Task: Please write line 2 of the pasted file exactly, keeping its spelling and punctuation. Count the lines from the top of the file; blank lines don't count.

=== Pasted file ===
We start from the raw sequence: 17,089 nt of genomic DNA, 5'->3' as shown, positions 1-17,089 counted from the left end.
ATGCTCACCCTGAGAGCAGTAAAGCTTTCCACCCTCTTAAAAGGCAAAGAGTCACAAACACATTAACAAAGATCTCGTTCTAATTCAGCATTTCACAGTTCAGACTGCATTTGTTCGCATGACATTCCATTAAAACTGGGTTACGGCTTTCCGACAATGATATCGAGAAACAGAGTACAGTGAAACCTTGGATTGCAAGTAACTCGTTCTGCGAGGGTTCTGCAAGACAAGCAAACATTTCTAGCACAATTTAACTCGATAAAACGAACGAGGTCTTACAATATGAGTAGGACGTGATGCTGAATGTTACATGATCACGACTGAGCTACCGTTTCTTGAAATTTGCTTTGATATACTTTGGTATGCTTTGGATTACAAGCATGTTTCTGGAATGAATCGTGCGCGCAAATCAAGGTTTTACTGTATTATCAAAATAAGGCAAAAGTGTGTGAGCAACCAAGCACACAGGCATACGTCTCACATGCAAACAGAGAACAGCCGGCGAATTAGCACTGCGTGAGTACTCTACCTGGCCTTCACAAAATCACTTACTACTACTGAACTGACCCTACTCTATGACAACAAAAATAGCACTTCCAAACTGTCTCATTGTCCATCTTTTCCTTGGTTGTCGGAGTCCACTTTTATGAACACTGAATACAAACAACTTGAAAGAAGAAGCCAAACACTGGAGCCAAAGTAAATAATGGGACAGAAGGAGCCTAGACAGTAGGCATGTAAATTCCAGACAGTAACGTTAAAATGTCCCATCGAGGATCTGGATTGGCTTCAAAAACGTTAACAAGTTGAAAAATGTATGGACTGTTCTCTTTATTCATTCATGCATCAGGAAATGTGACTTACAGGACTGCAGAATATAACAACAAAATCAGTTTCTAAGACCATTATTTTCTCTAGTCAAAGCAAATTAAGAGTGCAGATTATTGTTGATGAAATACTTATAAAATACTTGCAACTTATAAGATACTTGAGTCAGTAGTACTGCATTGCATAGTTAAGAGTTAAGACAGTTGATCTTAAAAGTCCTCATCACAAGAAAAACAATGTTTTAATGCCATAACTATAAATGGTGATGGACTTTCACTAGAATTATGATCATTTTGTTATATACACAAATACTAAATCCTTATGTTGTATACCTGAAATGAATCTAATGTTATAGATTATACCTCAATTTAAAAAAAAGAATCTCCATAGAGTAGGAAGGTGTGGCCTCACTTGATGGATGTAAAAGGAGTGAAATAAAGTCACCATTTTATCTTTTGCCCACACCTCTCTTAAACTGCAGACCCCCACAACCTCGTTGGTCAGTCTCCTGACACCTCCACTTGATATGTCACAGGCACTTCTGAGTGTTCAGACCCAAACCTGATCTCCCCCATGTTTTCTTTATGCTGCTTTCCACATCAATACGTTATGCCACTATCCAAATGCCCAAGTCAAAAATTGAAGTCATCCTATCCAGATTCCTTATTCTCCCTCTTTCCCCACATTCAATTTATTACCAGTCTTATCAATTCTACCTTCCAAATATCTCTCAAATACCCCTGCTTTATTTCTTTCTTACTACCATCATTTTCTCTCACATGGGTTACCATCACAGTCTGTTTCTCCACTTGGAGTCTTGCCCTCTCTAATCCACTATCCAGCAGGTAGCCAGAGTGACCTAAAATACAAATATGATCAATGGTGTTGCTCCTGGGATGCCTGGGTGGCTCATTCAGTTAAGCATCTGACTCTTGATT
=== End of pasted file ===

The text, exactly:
ATGCTCACCCTGAGAGCAGTAAAGCTTTCCACCCTCTTAAAAGGCAAAGAGTCACAAACACATTAACAAAGATCTCGTTCTAATTCAGCATTTCACAGTTCAGACTGCATTTGTTCGCATGACATTCCATTAAAACTGGGTTACGGCTTTCCGACAATGATATCGAGAAACAGAGTACAGTGAAACCTTGGATTGCAAGTAACTCGTTCTGCGAGGGTTCTGCAAGACAAGCAAACATTTCTAGCACAATTTAACTCGATAAAACGAACGAGGTCTTACAATATGAGTAGGACGTGATGCTGAATGTTACATGATCACGACTGAGCTACCGTTTCTTGAAATTTGCTTTGATATACTTTGGTATGCTTTGGATTACAAGCATGTTTCTGGAATGAATCGTGCGCGCAAATCAAGGTTTTACTGTATTATCAAAATAAGGCAAAAGTGTGTGAGCAACCAAGCACACAGGCATACGTCTCACATGCAAACAGAGAACAGCCGGCGAATTAGCACTGCGTGAGTACTCTACCTGGCCTTCACAAAATCACTTACTACTACTGAACTGACCCTACTCTATGACAACAAAAATAGCACTTCCAAACTGTCTCATTGTCCATCTTTTCCTTGGTTGTCGGAGTCCACTTTTATGAACACTGAATACAAACAACTTGAAAGAAGAAGCCAAACACTGGAGCCAAAGTAAATAATGGGACAGAAGGAGCCTAGACAGTAGGCATGTAAATTCCAGACAGTAACGTTAAAATGTCCCATCGAGGATCTGGATTGGCTTCAAAAACGTTAACAAGTTGAAAAATGTATGGACTGTTCTCTTTATTCATTCATGCATCAGGAAATGTGACTTACAGGACTGCAGAATATAACAACAAAATCAGTTTCTAAGACCATTATTTTCTCTAGTCAAAGCAAATTAAGAGTGCAGATTATTGTTGATGAAATACTTATAAAATACTTGCAACTTATAAGATACTTGAGTCAGTAGTACTGCATTGCATAGTTAAGAGTTAAGACAGTTGATCTTAAAAGTCCTCATCACAAGAAAAACAATGTTTTAATGCCATAACTATAAATGGTGATGGACTTTCACTAGAATTATGATCATTTTGTTATATACACAAATACTAAATCCTTATGTTGTATACCTGAAATGAATCTAATGTTATAGATTATACCTCAATTTAAAAAAAAGAATCTCCATAGAGTAGGAAGGTGTGGCCTCACTTGATGGATGTAAAAGGAGTGAAATAAAGTCACCATTTTATCTTTTGCCCACACCTCTCTTAAACTGCAGACCCCCACAACCTCGTTGGTCAGTCTCCTGACACCTCCACTTGATATGTCACAGGCACTTCTGAGTGTTCAGACCCAAACCTGATCTCCCCCATGTTTTCTTTATGCTGCTTTCCACATCAATACGTTATGCCACTATCCAAATGCCCAAGTCAAAAATTGAAGTCATCCTATCCAGATTCCTTATTCTCCCTCTTTCCCCACATTCAATTTATTACCAGTCTTATCAATTCTACCTTCCAAATATCTCTCAAATACCCCTGCTTTATTTCTTTCTTACTACCATCATTTTCTCTCACATGGGTTACCATCACAGTCTGTTTCTCCACTTGGAGTCTTGCCCTCTCTAATCCACTATCCAGCAGGTAGCCAGAGTGACCTAAAATACAAATATGATCAATGGTGTTGCTCCTGGGATGCCTGGGTGGCTCATTCAGTTAAGCATCTGACTCTTGATT